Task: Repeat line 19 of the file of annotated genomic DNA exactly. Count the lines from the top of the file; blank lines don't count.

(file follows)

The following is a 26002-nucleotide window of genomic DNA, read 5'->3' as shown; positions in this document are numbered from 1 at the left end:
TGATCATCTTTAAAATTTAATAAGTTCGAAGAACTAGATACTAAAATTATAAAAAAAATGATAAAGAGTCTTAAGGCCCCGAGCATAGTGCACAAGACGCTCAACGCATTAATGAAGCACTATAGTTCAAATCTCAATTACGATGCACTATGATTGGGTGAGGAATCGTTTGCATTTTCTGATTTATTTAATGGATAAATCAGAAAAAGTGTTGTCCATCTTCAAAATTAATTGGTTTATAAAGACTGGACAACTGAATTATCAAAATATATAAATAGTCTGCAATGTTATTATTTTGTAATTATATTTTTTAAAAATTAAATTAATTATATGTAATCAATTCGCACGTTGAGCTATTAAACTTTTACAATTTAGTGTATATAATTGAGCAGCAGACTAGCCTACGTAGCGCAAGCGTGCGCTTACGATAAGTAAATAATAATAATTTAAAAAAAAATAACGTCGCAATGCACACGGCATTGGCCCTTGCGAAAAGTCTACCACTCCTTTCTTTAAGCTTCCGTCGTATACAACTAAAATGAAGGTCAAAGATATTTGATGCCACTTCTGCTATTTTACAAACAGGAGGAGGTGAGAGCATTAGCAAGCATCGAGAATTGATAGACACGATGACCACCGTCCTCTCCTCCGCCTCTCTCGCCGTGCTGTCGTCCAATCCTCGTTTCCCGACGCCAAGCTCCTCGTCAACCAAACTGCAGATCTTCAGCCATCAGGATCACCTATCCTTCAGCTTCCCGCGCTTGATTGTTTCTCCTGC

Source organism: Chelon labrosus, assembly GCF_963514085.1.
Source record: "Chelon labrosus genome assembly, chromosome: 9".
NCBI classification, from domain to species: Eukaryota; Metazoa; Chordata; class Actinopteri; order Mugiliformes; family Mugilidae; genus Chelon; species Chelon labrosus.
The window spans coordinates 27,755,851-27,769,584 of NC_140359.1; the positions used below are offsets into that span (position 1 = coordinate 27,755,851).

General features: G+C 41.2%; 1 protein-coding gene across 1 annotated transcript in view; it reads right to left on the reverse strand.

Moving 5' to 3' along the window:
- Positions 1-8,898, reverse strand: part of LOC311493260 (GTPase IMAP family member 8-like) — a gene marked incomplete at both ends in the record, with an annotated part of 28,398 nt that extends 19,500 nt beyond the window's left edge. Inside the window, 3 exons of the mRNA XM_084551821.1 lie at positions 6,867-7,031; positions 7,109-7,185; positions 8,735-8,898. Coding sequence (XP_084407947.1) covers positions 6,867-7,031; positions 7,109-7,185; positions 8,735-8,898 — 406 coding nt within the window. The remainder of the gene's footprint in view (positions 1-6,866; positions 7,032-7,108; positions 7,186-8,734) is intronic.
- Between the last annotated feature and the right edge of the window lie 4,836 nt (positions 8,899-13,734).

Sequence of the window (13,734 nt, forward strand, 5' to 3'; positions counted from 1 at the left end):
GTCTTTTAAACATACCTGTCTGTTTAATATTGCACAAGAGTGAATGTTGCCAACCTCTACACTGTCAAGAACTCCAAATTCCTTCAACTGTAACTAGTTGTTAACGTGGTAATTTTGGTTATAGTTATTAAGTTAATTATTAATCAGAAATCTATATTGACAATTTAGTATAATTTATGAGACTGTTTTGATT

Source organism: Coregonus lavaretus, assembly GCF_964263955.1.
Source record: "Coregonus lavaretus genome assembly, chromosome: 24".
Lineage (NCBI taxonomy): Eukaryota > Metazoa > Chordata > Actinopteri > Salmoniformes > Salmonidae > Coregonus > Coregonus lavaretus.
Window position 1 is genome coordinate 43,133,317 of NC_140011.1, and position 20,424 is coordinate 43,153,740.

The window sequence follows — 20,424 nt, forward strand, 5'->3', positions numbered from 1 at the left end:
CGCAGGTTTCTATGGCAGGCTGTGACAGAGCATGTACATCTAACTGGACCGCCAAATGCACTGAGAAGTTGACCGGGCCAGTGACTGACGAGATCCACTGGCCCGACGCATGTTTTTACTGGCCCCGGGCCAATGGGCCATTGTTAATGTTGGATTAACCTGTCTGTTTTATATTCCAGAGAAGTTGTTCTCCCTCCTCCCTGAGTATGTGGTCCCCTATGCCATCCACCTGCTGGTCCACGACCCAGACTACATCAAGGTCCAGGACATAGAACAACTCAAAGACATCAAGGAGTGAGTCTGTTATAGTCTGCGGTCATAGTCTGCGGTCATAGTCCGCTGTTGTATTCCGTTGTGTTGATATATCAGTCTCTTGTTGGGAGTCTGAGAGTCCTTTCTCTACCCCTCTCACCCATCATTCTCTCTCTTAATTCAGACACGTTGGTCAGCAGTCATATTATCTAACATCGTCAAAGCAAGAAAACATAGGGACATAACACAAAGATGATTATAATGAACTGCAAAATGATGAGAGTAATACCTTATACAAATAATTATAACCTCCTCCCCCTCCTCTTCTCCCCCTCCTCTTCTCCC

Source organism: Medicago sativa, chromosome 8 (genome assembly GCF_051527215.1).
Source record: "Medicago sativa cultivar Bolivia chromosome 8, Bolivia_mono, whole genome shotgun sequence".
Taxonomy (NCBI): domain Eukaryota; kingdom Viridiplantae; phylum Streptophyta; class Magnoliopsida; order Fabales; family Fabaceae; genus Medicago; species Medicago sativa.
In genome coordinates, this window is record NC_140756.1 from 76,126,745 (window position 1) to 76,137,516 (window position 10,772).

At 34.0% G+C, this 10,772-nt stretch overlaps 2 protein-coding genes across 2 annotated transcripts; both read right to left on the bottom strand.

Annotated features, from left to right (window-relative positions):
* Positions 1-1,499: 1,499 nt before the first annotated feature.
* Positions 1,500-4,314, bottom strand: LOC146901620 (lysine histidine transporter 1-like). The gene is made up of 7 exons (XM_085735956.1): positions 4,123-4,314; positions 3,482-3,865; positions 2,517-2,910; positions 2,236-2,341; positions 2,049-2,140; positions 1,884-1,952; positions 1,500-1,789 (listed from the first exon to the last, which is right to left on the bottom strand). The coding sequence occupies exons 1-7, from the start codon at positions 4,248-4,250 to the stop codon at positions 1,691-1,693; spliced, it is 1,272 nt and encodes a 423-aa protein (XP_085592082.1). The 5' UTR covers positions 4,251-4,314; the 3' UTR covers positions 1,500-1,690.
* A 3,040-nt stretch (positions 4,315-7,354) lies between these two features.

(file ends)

Source organism: Medicago sativa, chromosome 8 (genome assembly GCF_051527215.1).